Lourdes Uses “Jump Drive” Technology to Help Dialysis Patients Better Manage Their Care
Thursday, December 6, 2007
New Program Will Lead to Better Safety, Reduce Medication Errors
(Camden) – Beginning this month, all dialysis patients receiving care at the Southern New Jersey Dialysis Center at Our Lady of Lourdes Medical Center will receive a small "jump drive" e-health record device in an effort to increase safety; reduce medication errors and negative drug interactions; provide vital medical information such as allergies, medical diagnoses, emergency contacts and hospitalization records; and better manage their overall care, according John Capelli, M.D., Medical Director of Renal and Transplant Services at Lourdes.
"Patients on dialysis are often very difficult to manage because of their complex medical needs," said Dr. Capelli. "Because of their condition, the average dialysis patient is on a complicated combination of medications received through their three-times-a-week hemodialysis sessions. In addition, it is not unusual for a dialysis patient to take another 10 or more different medications at home on a daily basis."
"Medication Reconciliation" of patient home medications at the time of admission and discharge is now a Joint Commission standard for all hospitals. It is a particularly challenging standard to meet because most patients have a difficult time remembering all their medications and dosages.
To further complicate matters, during emergency situations or even when patients see their regular doctor or another specialist, it becomes almost impossible for patients or their family members to communicate what medicines they are taking. "This can lead to very dangerous situations," said Dr. Capelli. Likewise, dialysis patients often feel very limited in freedom, refusing to travel for fear an emergency should arise and they wouldn't be able to fully communicate their medical conditions and treatments.
Dr. Capelli developed the concept of creating a portable medical record and created the software application for use with the jump drive. "We feel that we have tackled a complex problem to ease our patients' already difficult situation and give them a tool that can help them feel more in control," said Dr. Capelli.
The program works like this: Each patient receives a flash or jump-drive. Using a special software program, key important information is extracted from his or her medical record and loaded onto the drive, including: patient demographics (name, doctors, insurance information, etc); dialysis prescription; at-home medications (including generic and brand name, dosage and frequency); known medication allergies; recent hospitalizations (dates and diagnosis); and emergency contact information.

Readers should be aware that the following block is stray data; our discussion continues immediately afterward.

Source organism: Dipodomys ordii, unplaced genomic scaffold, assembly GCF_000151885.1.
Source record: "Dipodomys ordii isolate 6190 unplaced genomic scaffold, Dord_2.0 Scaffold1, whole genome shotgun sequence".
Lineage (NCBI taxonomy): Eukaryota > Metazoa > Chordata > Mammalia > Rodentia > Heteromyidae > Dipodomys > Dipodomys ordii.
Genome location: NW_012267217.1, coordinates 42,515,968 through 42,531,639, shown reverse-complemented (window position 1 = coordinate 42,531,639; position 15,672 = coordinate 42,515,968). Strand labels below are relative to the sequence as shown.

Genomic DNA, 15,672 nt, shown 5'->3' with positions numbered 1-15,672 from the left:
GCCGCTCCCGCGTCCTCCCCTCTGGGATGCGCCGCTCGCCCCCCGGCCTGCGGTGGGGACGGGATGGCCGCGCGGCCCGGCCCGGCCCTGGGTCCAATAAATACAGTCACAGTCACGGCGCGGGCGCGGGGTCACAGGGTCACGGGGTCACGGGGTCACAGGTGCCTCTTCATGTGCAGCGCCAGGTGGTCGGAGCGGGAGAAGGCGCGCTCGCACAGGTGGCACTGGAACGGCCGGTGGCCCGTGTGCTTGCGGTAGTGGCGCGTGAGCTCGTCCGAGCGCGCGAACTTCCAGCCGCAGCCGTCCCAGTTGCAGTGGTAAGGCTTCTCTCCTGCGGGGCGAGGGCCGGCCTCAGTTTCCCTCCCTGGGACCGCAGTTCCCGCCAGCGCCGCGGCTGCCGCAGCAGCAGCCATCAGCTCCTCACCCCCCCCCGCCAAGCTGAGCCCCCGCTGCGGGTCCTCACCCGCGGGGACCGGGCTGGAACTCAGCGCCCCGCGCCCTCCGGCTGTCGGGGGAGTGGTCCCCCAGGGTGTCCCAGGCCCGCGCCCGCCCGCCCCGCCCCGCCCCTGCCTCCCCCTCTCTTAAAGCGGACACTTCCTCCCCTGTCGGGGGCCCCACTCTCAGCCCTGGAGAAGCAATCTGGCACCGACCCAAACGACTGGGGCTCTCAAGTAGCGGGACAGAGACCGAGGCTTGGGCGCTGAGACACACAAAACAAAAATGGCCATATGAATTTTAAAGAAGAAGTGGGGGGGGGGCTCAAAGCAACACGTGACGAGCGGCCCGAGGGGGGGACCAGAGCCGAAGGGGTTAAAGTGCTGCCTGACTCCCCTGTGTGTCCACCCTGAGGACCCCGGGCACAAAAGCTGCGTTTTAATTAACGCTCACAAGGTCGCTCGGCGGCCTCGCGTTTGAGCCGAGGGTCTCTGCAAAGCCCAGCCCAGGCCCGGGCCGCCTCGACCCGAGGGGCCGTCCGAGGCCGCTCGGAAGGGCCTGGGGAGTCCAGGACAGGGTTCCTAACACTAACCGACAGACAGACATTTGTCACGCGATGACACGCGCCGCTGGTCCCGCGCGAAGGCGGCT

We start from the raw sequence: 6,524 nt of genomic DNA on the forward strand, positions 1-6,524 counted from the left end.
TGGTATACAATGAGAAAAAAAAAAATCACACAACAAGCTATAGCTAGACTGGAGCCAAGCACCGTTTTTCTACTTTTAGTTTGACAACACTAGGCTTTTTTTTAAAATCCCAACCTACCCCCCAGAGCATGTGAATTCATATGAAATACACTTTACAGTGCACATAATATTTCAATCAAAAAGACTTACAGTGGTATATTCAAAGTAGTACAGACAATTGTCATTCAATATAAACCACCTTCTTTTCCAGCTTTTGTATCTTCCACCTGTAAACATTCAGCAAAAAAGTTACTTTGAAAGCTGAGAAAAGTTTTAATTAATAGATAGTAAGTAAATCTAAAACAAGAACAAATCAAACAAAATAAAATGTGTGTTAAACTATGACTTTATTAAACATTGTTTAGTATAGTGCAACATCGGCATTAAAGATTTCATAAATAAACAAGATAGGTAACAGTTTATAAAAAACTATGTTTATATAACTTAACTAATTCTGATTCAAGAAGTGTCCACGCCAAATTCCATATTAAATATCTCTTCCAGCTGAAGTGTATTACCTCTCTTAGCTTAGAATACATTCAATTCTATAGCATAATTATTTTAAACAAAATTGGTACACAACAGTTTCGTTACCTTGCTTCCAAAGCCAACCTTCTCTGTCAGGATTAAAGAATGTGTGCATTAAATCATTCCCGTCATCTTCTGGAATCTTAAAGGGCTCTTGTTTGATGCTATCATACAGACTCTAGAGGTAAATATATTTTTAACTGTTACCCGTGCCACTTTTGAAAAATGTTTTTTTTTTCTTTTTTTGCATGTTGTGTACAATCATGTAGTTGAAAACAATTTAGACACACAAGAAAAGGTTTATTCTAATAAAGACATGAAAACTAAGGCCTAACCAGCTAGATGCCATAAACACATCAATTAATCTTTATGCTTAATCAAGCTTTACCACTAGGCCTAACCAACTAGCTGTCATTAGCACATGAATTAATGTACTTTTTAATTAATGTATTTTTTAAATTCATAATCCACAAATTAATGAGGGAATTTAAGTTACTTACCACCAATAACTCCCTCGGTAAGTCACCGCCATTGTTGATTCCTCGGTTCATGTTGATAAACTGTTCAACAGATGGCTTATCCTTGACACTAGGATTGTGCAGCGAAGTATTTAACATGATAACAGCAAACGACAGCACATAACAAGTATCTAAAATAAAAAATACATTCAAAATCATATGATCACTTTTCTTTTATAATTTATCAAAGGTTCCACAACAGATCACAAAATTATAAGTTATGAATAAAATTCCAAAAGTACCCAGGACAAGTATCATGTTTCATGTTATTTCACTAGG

Within a few seconds with just a few keystrokes at a computer, the information is loaded onto the device in a plain text format. It can be plugged into any computer anywhere and easily read -- no special hardware or software are needed.
The jump drive has a key ring so it can be easily attached to the patient's keys and/or handbag so that it is readily available even in emergency situations, just like a medical alert bracelet. If lost, the device has instructions to drop into the nearest mail box and it will be mailed back to the Lourdes dialysis center.
"Because complications often arise in these patients and medications are frequently adjusted, we will update each patient's e-health record monthly or as needed," said Dr. Capelli. The program is offered to all Lourdes dialysis patients free of charge.
"It doesn't cost us a lot to offer this service, and we feel we have an obligation to help these patients better manage their care," Dr. Capelli said. "This is a great example of using current technology to enhance our patient's care. The response from our patients has been overwhelmingly positive and very grateful," he said.
"From the Emergency Department prospective, these devices are invaluable," said Al Sacchetti, M.D., Chief of Emergency Medicine at Lourdes. "Literally within minutes of a patient's arrival, we have all the essential information we need to manage an incredibly complex patient we have never seen before."
Our Lady of Lourdes Medical Center is a regional leader in offering both inpatient and outpatient renal dialysis services, providing more than 40,000 treatments each year. In addition to the outpatient center located on the hospital's campus, the program maintains satellite dialysis centers in Mt. Laurel and Sewell.
Note to Editors: Dr. Capelli and Dr. Sacchetti are both available for interviews. Demonstrations and sample reports are also available.
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